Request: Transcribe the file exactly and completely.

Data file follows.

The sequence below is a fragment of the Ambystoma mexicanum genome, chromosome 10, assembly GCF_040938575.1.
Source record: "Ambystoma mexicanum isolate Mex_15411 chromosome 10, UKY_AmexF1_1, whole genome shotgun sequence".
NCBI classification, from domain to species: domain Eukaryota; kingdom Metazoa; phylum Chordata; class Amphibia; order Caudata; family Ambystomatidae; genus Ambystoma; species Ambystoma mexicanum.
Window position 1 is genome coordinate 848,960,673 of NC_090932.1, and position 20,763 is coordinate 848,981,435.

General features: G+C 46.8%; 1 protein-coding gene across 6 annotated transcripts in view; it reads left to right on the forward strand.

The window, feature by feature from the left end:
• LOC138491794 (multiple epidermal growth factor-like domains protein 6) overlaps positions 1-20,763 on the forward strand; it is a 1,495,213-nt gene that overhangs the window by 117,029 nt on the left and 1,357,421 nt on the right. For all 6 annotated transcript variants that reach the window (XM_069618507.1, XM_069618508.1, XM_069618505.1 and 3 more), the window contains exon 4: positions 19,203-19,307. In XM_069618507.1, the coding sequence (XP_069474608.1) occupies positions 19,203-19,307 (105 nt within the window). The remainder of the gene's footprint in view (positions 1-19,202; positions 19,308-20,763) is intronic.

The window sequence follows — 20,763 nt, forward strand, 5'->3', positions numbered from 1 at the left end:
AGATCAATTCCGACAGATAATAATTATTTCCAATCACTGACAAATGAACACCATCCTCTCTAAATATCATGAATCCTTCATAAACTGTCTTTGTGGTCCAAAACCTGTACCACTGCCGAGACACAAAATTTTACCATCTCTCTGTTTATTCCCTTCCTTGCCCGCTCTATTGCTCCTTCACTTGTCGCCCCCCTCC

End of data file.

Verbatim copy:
The sequence below is a fragment of the Ambystoma mexicanum genome, chromosome 10, assembly GCF_040938575.1.
Source record: "Ambystoma mexicanum isolate Mex_15411 chromosome 10, UKY_AmexF1_1, whole genome shotgun sequence".
NCBI classification, from domain to species: domain Eukaryota; kingdom Metazoa; phylum Chordata; class Amphibia; order Caudata; family Ambystomatidae; genus Ambystoma; species Ambystoma mexicanum.
Window position 1 is genome coordinate 848,960,673 of NC_090932.1, and position 20,763 is coordinate 848,981,435.

General features: G+C 46.8%; 1 protein-coding gene across 6 annotated transcripts in view; it reads left to right on the forward strand.

The window, feature by feature from the left end:
• LOC138491794 (multiple epidermal growth factor-like domains protein 6) overlaps positions 1-20,763 on the forward strand; it is a 1,495,213-nt gene that overhangs the window by 117,029 nt on the left and 1,357,421 nt on the right. For all 6 annotated transcript variants that reach the window (XM_069618507.1, XM_069618508.1, XM_069618505.1 and 3 more), the window contains exon 4: positions 19,203-19,307. In XM_069618507.1, the coding sequence (XP_069474608.1) occupies positions 19,203-19,307 (105 nt within the window). The remainder of the gene's footprint in view (positions 1-19,202; positions 19,308-20,763) is intronic.

The window sequence follows — 20,763 nt, forward strand, 5'->3', positions numbered from 1 at the left end:
AGATCAATTCCGACAGATAATAATTATTTCCAATCACTGACAAATGAACACCATCCTCTCTAAATATCATGAATCCTTCATAAACTGTCTTTGTGGTCCAAAACCTGTACCACTGCCGAGACACAAAATTTTACCATCTCTCTGTTTATTCCCTTCCTTGCCCGCTCTATTGCTCCTTCACTTGTCGCCCCCCTCC